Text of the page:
As I stand on the balcony of my apartment building on the 9th floor of The Belaire complex in Gurugram, I find myself looking out onto a beautifully manicured lawn, a huge swimming pool, a basketball court, and a tennis court. As I look around, I see all the modern amenities of a plush condominium where my family had relocated about three years ago. All of a sudden, I find myself drifting back in time, feeling a rush of emotions and also a deep sadness in my heart. I realize that I am missing my ancestral home and the vibrant streets of my neighborhood where I spent the most precious and joyful first 25 years of my life.
Home ‘til now had always meant the busy Ring Road in Lajpat Nagar, New Delhi. It was a sixty-year-old, sprawling white house located in the heart of the city with terracotta trim and most of its paint chipped away. A century-old banyan tree grew before the bungalow, standing strong and allowing my home to bask in its shade. I remember my mother often narrating how green and quiet the street used to be and how she would take me and my brother for a stroll in our prams there several times a day. The area was once a completely residential colony and walking through the lanes one could enjoy the fresh air while strolling between the trees planted on either side of the road. Over the years, we saw our neighborhood become more and more commercial with families moving out and their houses being demolished to build large retail stores. The quiet lanes that were once devoid of any kind of noise, motor vehicles, and pollution now became among the busiest and most crowded streets of the city, and a main thoroughfare full of shops, hospitals, banks, and traffic. We didn’t realize it as it was happening, but looking back now at how the landscape changed so quickly, it's no wonder that it was soon our turn to leave.
Trying to revive my childhood memories of Delhi, I find myself intoxicated with millions of sights, sounds, fragrances, aromas and experiences that seem to come tumbling out like an uncontrollable river. I constantly miss the warmth of the colonies of Delhi and the hustle and bustle of the crowds on the streets. In contrast to Gurugram’s shopping malls selling branded goods, Delhi has fascinating indigenous markets and colorful roadside stalls everywhere. As a child, I remember stepping out of the back door of our home into the market just a stone's throw away where my mom always said one can find anything and everything from a pin to an elephant. I remember being mesmerized by the colorful hanging fabrics and the vendors selling beautiful handcrafted jewellery. The intricate pattern details and the exuberant material quality found in the local markets were beyond my imagination. It came across as a world full of color and material richness. I fondly remember visiting art fairs and music festivals happening every other day. I miss my casual trips to the Delhi Haat where handicrafts from all over the country are exhibited and sold, from local handmade products to beautiful fabrics, pottery to an array of everyday knick-knacks for the home. I miss the “mehendi walas,” the henna artists sitting on the pavements, applying intricate designs on the palms of women during festivals. My palate craves the mouth-watering street food of Delhi sold in every nook and corner, especially the sweet and spicy chaat and the tangy, yummy pani puris.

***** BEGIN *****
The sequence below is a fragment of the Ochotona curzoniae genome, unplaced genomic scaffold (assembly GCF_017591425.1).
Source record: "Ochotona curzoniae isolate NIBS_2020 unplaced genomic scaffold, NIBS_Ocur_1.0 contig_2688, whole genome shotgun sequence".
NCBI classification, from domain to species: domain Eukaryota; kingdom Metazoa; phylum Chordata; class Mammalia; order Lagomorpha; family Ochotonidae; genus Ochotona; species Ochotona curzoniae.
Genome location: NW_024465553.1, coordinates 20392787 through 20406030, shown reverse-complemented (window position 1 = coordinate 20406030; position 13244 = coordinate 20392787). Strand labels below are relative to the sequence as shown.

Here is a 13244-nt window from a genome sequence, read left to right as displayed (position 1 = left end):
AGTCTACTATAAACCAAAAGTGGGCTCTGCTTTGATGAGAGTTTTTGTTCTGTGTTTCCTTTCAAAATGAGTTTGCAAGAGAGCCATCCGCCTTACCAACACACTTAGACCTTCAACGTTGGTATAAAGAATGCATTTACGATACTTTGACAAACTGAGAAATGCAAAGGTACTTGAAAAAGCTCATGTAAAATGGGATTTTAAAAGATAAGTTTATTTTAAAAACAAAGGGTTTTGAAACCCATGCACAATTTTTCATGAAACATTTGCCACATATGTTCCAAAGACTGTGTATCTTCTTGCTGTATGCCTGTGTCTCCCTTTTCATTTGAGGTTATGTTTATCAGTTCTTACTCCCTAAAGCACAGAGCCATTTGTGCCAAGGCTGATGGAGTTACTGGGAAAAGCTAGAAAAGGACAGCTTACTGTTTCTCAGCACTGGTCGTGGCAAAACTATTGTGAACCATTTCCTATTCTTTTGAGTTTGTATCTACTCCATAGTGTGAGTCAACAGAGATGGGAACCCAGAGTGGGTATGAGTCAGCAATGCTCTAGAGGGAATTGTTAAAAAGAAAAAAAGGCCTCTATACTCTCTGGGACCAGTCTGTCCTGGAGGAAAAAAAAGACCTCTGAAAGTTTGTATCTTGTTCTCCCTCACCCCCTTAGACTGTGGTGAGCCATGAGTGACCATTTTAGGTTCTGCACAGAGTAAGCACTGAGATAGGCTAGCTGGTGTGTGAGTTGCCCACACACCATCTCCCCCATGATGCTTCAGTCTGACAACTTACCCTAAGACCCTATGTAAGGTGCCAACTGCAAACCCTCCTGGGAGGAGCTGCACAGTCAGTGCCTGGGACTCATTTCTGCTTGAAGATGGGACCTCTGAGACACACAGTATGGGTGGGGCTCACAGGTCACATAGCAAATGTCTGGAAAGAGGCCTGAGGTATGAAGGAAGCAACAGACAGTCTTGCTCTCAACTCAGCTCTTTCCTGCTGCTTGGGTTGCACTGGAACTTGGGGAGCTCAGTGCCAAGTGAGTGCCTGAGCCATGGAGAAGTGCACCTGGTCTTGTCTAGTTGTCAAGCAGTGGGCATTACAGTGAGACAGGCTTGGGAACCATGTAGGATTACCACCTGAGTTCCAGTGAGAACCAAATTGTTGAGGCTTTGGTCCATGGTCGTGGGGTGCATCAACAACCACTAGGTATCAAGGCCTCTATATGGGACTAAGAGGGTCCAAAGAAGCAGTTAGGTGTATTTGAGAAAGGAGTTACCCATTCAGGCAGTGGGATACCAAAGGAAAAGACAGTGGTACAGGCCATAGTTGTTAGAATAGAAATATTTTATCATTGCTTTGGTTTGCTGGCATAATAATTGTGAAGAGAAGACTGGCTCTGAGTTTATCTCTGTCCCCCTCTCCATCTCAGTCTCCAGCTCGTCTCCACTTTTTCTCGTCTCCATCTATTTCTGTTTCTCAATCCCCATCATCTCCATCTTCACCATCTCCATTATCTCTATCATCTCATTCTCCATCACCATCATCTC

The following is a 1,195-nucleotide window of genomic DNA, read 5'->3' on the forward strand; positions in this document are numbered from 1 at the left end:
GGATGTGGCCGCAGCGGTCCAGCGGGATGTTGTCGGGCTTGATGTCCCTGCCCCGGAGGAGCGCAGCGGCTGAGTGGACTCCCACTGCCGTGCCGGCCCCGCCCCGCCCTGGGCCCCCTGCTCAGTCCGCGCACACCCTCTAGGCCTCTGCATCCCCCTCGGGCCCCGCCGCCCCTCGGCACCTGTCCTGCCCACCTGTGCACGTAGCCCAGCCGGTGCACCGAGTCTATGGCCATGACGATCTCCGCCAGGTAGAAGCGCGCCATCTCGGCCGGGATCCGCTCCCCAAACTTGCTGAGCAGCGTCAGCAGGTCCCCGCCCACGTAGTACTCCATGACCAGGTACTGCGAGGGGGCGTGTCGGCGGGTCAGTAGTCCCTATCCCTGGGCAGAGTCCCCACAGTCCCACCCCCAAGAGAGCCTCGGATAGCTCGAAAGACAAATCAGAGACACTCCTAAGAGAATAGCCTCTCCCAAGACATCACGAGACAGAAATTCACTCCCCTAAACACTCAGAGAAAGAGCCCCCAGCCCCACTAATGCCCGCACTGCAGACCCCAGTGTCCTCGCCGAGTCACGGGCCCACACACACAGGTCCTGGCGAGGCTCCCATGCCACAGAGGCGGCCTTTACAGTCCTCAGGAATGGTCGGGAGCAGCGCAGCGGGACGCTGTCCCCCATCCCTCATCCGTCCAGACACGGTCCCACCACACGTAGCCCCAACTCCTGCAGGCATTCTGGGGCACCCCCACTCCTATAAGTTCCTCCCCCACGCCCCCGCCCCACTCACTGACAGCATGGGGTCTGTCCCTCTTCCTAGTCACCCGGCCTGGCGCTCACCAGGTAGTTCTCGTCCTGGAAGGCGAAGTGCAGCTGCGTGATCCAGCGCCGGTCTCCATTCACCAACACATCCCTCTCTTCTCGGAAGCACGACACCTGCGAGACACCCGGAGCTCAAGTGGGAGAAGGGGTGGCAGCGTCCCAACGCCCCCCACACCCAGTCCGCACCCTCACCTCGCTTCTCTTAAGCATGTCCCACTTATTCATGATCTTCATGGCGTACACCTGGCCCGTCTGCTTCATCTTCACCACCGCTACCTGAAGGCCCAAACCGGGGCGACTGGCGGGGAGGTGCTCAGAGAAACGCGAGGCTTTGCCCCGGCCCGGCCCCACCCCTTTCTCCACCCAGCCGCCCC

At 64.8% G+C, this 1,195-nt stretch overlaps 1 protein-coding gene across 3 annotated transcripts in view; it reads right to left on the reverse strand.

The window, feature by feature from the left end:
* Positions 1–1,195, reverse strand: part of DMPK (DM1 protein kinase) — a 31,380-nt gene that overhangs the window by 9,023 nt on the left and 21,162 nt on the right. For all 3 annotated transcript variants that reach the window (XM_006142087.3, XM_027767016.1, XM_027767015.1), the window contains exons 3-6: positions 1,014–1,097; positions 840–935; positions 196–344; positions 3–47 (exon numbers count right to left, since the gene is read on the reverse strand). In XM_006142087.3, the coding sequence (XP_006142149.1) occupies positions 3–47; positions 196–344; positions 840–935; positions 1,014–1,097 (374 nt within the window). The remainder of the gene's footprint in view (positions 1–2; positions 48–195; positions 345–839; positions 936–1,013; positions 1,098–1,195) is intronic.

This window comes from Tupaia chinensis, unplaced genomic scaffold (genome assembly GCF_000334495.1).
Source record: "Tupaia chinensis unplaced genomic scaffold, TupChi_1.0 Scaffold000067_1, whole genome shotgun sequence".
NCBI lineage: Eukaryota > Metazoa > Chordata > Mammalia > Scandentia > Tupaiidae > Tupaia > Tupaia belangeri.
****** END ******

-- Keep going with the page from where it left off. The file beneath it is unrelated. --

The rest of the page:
Each of these places, streets, objects and all that existed in the spaces between them fills my memory and contributes to a larger narrative of my life. My childhood home and neighborhood shaped me into the person I am today. Now that I have moved to a new place, a complete contrast to Delhi, I hope to explore, experience and cherish this part of the city.